Honda Aircraft will begin taking orders for the composite-fuselage, aluminum-wing airplane here at the NBAA Convention. Honda officials said the HondaJet will cost less than $4 million. Honda Aircraft plans soon to develop a production version of the HondaJet so it can pursue both type and production certification in 2009 or 2010. The jet will be certified under FAR Part 23.
The seven-seat HondaJet prototype has logged nearly 300 hours during flight testing and has been flown to FL430 and 412 knots. According to Honda, the airplane is “on course” to meet or exceed all of its design specifications.
Tony Fox, the 84-year-old entrepreneur some credit with being the father of the very light jet, in May sold the 1970s-era Foxjet design to start-up Millennium Aerospace of California. The six-seat, 1,400-nm Foxjet was announced in 1977, but it was shelved in the early 1980s when the U.S. Air Force selected its Williams WR44-800 fanjet (the predecessor to the now-certified FJ44) for an air-launched cruise missile and the government denied any nonmilitary use of the engine. When a suitable high-bypass fanjet became available again, Fox did not have the time or financial resources to supervise the airplane project.
Now, Fox is “convinced” that Millennium Aerospace has what it takes to get the very light jet airborne. He has agreed to serve as a consultant as the Foxjet moves toward certification.
“The Foxjet practically defines the very light jet category, and we expect it to appeal to a large part of that new market,” noted Millennium Aerospace president Robert Swanson. “One thing we won’t change is the name. Foxjet is a catchy name, and more important, we consider it a fitting, permanent tribute to Tony Fox, whose vision was years ahead of the industry.”
Swanson said his company has taken a few Foxjet orders, though Millennium will begin marketing and “serious” order-taking after the show. Millennium has not yet released any price estimates for the Foxjet.
Cardiff by the Sea, Calif.-based Spectrum Aeronautical is vowing to press ahead with the Spectrum 33 program, despite the fatal crash of its sole prototype on July 25. The airplane crashed on the side of the runway while taking off from Spanish Fork Airport, Utah, killing the two test pilots–Spectrum director of flight operations Glenn Maben and vice director Nathan Forrest.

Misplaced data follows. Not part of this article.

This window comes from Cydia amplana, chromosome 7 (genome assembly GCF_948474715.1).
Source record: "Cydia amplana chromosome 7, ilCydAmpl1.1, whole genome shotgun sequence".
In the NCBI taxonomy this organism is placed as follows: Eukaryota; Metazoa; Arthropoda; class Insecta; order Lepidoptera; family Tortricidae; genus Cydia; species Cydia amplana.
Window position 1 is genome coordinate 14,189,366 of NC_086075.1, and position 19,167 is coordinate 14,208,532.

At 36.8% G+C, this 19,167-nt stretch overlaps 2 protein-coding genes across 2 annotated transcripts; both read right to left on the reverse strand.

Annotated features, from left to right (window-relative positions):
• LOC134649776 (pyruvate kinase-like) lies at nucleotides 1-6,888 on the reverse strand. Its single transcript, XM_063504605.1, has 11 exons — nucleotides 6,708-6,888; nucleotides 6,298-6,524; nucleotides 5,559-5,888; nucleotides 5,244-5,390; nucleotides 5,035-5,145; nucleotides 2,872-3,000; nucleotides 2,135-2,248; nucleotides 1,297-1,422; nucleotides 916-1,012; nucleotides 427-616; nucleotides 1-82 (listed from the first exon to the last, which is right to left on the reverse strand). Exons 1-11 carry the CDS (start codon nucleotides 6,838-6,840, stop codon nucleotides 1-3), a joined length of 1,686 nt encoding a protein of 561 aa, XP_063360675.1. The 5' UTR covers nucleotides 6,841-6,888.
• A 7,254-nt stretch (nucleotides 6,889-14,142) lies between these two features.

“The crash deeply saddened us all,” Spectrum president Austin Blue said, though the loss of the prototype “is not going to set us back, since we already gained relevant data from the prototype before the accident.” FAA certification is planned for early 2009.
One week after the crash, the NTSB released a detailed preliminary report that stopped just short of issuing a probable cause. According to the Safety Board, witnesses said the airplane entered a right roll almost immediately after takeoff. The roll continued to about 90 degrees right-wing-down and the right wingtip hit the ground.
The NTSB found no evidence of any pre-existing failures of the airplane’s structure. However, “examination of the translation linkage on the aft side of the aft pressure bulkhead revealed that it was connected in a manner that reversed the roll control…the linkage was connected such that left roll input from the sidesticks would have deflected the ailerons to produce right roll of the airplane, and right roll input from the sidesticks would have deflected the ailerons to produce left roll of the airplane.”
Between June 30 and the July accident flight, the Spectrum 33 prototype underwent maintenance to stiffen its main landing-gear legs. Due to insufficient clearance, the aileron upper torque-tube V-bracket had to be redesigned, which entailed the removal of a portion of the translation linkage.
“The nature of the accident didn’t call the Spectrum 33’s design characteristics into question,” Blue said. The next test aircraft will be closer to a “production configuration” and will be designed to ensure that the controls can never be misrigged, he noted. This aircraft is expected to fly next year.
Tam-Air Epic Elite Jet
Epic Aircraft parent Aircraft Investor Resources and Republic of Georgia-based Tbilisi Aviation Machine (TAM) are joining forces to build this $2.1 million very light jet. Under the partnership, Epic Aircraft and TAM will coproduce the twinjet.
TAM will market the all-composite, six-seat VLJ as the Tam-Air Elite Jet in Eastern Europe and Asia, while the U.S.-based start-up will sell it as the Epic Elite Jet in the Americas and Western Europe. The Williams FJ33-4-powered twinjet shares about 80-percent commonality with the Epic LT turboprop single, including the Garmin G1000 avionics system.
First flight of the Elite Jet is expected by next month. Certification is now planned for early 2008, a slight delay from previous estimates.